National Bar Mock Trial Winners

The Bar Mock Trial is a national competition where students fight a criminal trial. Judges (who are real recorders, Circuit judges, High Court judges and Lords Justice of Appeal) decide who has given the best performance.

2,730 students took part from 182 schools, competing in 18 regional heats all over England, Wales, Scotland and Northern Ireland. We won!

In the first case, Deniz Grey (played by Emily Short) has been accused of domestic violence on her partner, Vik Matthias. They were having one of their usual rows in the kitchen. Vik was very angry, and waved a knife at Deniz. Deniz grabbed her by the arms and pushed her to the ground. Somehow, some way, Vik broke her leg.

What Vik failed to mention to the police was that she had broken her leg in the same place 3 months ago while playing football, so this was really a re-fracture. Deniz argues that she reacted in self-defence because she really believed Vik was going to harm her. What’s strange is why, when Vik was writhing on the floor in agony with a broken tibia, Deniz carried on telling her to leave and even rang the police to tell them she was scared of her.

Emily batted this one away: “You know what these footballers are like; one minute they’re lying on the floor screaming, and 30 seconds later they’re up and about again. I assumed she was play-acting”.

The second case was about the Charalambous, an old couple who lived in the flat above the Simms. The Simms believed Georgie Charalambous was deliberately pouring foul pet waste down the drain, knowing that the drain was blocked and the waste backed up the drain onto the Simms’ balcony.

For the 5th time, the Simms went to see Georgie, who answered the door. Ashley Simms threatened Georgie, and had her foot in the door. Georgie threatened to call the police, and tried to close the door. According to Georgie, at that point, the Simms left and that was that. According to the Simms, Georgie produced a gun and pointed it at them. Who’s telling the truth?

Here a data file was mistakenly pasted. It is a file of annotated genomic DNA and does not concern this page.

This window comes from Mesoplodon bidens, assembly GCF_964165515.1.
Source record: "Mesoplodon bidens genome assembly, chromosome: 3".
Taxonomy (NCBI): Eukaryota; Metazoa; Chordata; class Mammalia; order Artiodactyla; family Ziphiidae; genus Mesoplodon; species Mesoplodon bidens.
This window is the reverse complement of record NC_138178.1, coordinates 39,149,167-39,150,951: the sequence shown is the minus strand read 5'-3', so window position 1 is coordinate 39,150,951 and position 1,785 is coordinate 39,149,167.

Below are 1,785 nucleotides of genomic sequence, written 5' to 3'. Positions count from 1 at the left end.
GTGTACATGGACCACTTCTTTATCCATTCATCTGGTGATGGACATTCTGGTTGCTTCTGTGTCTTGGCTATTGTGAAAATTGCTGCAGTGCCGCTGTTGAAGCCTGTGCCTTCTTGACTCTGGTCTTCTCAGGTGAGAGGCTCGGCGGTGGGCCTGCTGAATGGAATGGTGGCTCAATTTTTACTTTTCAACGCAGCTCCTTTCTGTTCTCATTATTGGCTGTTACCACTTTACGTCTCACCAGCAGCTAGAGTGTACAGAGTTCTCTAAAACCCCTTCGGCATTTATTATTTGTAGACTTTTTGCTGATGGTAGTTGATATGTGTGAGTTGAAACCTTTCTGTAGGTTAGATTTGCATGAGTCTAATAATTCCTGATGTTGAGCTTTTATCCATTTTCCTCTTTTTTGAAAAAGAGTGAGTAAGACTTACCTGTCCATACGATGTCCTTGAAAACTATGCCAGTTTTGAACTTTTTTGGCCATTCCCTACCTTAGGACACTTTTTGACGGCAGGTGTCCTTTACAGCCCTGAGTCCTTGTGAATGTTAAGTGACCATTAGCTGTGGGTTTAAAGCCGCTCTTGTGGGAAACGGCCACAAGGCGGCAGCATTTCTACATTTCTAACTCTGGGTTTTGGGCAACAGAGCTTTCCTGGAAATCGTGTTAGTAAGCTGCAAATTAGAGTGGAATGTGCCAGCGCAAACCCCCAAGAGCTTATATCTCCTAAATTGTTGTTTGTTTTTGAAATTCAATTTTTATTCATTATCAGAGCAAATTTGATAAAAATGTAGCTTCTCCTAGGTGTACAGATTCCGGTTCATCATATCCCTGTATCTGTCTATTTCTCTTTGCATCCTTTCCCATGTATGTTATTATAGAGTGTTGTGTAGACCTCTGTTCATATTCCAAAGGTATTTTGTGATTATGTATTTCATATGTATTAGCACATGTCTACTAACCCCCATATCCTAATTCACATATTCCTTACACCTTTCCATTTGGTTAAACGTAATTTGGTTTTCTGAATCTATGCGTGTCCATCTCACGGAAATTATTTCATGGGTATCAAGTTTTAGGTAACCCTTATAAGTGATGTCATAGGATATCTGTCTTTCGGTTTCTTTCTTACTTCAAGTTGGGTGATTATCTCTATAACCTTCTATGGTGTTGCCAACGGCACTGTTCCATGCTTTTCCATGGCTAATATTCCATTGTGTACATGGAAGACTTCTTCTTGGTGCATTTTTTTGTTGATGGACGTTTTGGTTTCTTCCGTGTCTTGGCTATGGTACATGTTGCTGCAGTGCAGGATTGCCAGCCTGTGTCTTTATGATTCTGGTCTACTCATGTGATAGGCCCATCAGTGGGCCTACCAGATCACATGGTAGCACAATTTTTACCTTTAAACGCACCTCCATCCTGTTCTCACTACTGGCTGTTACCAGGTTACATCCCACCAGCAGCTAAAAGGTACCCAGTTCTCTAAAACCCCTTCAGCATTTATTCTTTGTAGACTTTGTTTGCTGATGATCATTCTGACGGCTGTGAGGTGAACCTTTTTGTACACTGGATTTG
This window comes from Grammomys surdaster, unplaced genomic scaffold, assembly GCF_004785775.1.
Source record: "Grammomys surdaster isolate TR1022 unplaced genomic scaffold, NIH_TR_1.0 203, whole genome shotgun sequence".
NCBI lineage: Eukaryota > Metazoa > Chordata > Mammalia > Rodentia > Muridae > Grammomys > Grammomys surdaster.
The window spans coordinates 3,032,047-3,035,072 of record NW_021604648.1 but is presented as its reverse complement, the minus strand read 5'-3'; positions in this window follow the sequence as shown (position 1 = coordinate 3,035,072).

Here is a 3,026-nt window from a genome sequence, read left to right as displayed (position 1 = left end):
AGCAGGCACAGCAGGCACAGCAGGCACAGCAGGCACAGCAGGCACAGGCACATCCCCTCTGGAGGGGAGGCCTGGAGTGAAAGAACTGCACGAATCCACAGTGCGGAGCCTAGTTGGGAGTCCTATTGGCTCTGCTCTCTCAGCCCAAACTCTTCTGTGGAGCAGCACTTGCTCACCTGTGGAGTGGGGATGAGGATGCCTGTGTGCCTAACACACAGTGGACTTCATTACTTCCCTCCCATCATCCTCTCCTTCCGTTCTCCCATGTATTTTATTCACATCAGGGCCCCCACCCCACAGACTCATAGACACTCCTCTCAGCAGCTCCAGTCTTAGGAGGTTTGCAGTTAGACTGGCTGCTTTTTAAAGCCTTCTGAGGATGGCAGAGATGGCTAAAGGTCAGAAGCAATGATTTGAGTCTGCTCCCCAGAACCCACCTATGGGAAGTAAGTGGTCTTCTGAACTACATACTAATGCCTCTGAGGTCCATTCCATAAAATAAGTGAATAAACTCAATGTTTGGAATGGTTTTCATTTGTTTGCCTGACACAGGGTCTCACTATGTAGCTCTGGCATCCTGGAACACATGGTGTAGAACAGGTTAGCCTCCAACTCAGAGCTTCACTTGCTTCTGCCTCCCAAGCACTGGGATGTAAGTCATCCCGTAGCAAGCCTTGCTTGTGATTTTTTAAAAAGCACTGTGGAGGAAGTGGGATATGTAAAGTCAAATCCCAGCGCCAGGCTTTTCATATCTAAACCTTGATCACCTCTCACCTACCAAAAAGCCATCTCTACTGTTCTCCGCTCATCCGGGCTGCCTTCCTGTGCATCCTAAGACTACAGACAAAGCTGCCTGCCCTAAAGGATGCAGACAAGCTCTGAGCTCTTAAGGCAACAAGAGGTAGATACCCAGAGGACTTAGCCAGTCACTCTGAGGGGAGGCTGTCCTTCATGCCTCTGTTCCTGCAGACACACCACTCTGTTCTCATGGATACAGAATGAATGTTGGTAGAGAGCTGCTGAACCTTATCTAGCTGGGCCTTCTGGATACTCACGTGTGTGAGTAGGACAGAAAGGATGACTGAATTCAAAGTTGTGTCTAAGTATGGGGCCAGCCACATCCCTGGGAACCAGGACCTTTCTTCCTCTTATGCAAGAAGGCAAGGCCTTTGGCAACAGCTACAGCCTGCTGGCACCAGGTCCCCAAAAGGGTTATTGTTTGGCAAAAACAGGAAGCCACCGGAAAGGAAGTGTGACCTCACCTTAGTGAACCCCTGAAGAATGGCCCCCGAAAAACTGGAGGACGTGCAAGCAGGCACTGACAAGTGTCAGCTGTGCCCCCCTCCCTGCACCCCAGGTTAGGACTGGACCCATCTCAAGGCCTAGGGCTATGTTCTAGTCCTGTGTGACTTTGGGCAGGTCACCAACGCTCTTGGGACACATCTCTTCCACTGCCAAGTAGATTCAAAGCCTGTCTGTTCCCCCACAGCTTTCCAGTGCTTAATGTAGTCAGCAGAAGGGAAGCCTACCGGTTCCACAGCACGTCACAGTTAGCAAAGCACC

Georgie does have an imitation gun, which she keeps in a cabinet, and she was fed up with being pestered by the Simms about something the council should be dealing with. However, the Simms could have made the whole thing up: maybe Ashley realised she’d gone too far, harassing the Charalambous, and so she accused Georgie of pointing a gun in order to avoid getting into trouble herself. Who knows: maybe Georgie might even get evicted, which would suit the Simms down to the ground!

With only 7 members, we were the smallest team in the competition. Evie Smith played three barristers’ roles; both Juliet Cook and Emily Short doubled as witnesses (a nosy neighbour and an angry event assistant) , barristers, a clerk and an usher; Amelia McDonald played two barristers; Sophie Lawlor played a witnesses (a belligerent office manager), a barrister and a clerk; the irrepressible Ella Sankey played three witnesses (a wounded footballer, a fitness instructor who’s scared of dogs and an old lady who owns a gun) and an usher, and Charlie Keller played two witnesses (a gooseberry on Valentine’s day) and an old man who lives through his dog, Bouncer and his parrot, Captain Jack).

The competition was fierce. We really weren’t expecting to get through to the head-to-head between the two highest scoring teams. It therefore came as a shock; we were prosecuting King Edward VI (Handsworth), a leading grammar school which has won the competition in the past.

We nudged ahead of them comfortably. Our cross examinations were clever, focused and didn’t allow the
witnesses an inch of manoeuvre; our speeches were well argued and beautifully pitched, holding the jury’s interest even during the ‘boring’ legal bits. Our witnesses had anticipated every question and had retorts ready for everything that was fired at them. Lord Leveson, President of the Queen’s Bench, head of Criminal Justice and chair of the Leveson Inquiry into British press practices, handed out the prizes. He complimented us on our technique and excellent delivery.

This is the 5th year in a row that we’ve got through to the National Finals; a record no other school can beat. Last year we came 3rd out of 232 teams; the year before we came 2nd out of 209.
We celebrated with vast amounts of chocolate on the train home. What a day.

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